Touching the Face of GodJanuary 28, 2006
Two days ago, I wrote about a tenth anniversary. Today, I'll turn the clock back another decade.
In my life, there have been two nationally seismic events - world-wide news stories that have been given constant television coverage and that have shaken my perceptions of the reality in which we exist. The most recent occurred on September 11, 2001, and needs no further explanation. The other happened on January 28, 1986. That was the day I learned how the previous generation felt on November 22, 1963 (four years before I was born). January 28 was the day the space shuttle Challenger exploded.
There have been other televised news events that have had an impact - Reagan's near-assassination in 1981, R. Bud Dwyer blowing his head off during a live press conference, Columbia's disintegration, the destruction of New Orleans - but none has generated a similar degree of sick fascination to the one that gripped me on that chilly January afternoon and that gorgeous September morning.
I was a freshman in college in early 1986, largely insulated from the outside world as I concentrated on studying and going to classes. I listened to the news in the morning as I got ready for the day, and sometimes at night. During the day, however, there was no time for radios or TVs (and this was before I had Internet access anywhere but at the computer lab). So I didn't learn about the Challenger explosion until I walked into my 4:00 pm Religious Studies class ("The Letters of Paul"). Someone mentioned that the space shuttle had exploded. At first, I thought he was joking, but then I remembered the temperature-related concerns surrounding the launch, and I realized he was serious. I made an excuse to the professor and returned to my dorm room. I did little besides watch my 12" black-and-white television set for the next eight hours, watching the same pictures over and over again.
They were like images out of a movie, but the feeling in the pit of my stomach was like nothing any film before or after has given me. It wasn't only the seven deaths - the "Challenger Seven" who "slipped the surly bonds of earth to touch the face of God" (Reagan quoting John Gillespie Magee) - but the recognition that space travel was not routine and technology was fallible. It was a sobering moment to end sobering moments.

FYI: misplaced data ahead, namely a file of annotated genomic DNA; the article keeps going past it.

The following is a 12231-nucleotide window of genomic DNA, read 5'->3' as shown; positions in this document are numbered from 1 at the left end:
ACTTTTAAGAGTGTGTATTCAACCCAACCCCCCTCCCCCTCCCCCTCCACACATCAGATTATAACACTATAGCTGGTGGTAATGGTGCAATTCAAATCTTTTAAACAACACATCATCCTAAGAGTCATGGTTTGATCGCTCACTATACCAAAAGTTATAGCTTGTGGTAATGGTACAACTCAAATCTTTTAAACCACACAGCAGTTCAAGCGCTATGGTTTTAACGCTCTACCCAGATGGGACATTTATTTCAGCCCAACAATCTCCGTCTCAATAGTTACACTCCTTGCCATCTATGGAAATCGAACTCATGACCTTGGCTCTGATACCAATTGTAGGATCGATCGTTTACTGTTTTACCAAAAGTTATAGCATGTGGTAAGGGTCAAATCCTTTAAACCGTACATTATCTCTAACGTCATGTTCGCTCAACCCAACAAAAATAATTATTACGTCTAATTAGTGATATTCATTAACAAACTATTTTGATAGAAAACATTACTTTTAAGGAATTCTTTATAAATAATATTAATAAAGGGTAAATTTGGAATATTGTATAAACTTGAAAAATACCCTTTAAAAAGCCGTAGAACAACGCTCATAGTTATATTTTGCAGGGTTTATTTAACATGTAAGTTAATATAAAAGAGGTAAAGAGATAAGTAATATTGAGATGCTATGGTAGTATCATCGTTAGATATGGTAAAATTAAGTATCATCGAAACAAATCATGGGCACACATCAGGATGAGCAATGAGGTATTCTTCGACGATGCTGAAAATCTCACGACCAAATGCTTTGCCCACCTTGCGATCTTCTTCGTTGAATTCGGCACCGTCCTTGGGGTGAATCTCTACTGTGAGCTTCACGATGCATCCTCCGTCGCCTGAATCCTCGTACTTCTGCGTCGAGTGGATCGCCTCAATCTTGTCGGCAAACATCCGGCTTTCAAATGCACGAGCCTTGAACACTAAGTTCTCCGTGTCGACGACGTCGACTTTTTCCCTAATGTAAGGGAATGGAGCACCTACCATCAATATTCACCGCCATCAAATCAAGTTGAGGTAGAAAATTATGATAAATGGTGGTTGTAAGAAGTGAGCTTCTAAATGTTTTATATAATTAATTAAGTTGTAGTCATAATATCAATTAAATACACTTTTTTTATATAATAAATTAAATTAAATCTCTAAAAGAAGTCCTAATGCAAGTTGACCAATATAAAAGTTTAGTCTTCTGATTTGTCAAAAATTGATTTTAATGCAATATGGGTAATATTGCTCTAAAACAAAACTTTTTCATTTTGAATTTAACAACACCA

It was also the first time I recognized the power of TV news to captivate and unite. The available footage - of the shuttle taking off then exploding less than two minutes later, of the horrified reactions of spectators, and of NASA's confusion - could have been encapsulated, with complete coverage of all that was known - in less than 30 minutes. But nearly everyone I knew stayed glued to the television in a national communion of shock. The familiar presences of Peter Jennings (RIP), Tom Brokaw, and Dan Rather were sources of comfort. (This was played out on a larger scale in September 2001.)
In subsequent days and months, we would learn that the Challenger Seven were victims of corporate greed and mismanagement, and many non-engineers would hear the term "O-ring" for the first time. The saddest truths to emerge from the Challenger investigation were how unnecessary the accident was and that if the space shuttle had been developed with an escape system, there might have been survivors. (Some of the astronauts were confirmed to have survived the explosion, but there was no way to get out of the cabin. It quickly depressurized then crashed into the ocean at 200 miles per hour. The impact killed anyone who was still alive.)
20 years later, the explosion seems more like a footnote in 20th century history than a major milestone. Yet for like-minded individuals of my generation, January 28 is a day we do not forget. The experience of "being there" (if only via television) leaves a bigger impression than reading about it or watching documentaries. Challenger taught us lessons about ourselves, the world we live in, and the pernicious nature of Big Business.
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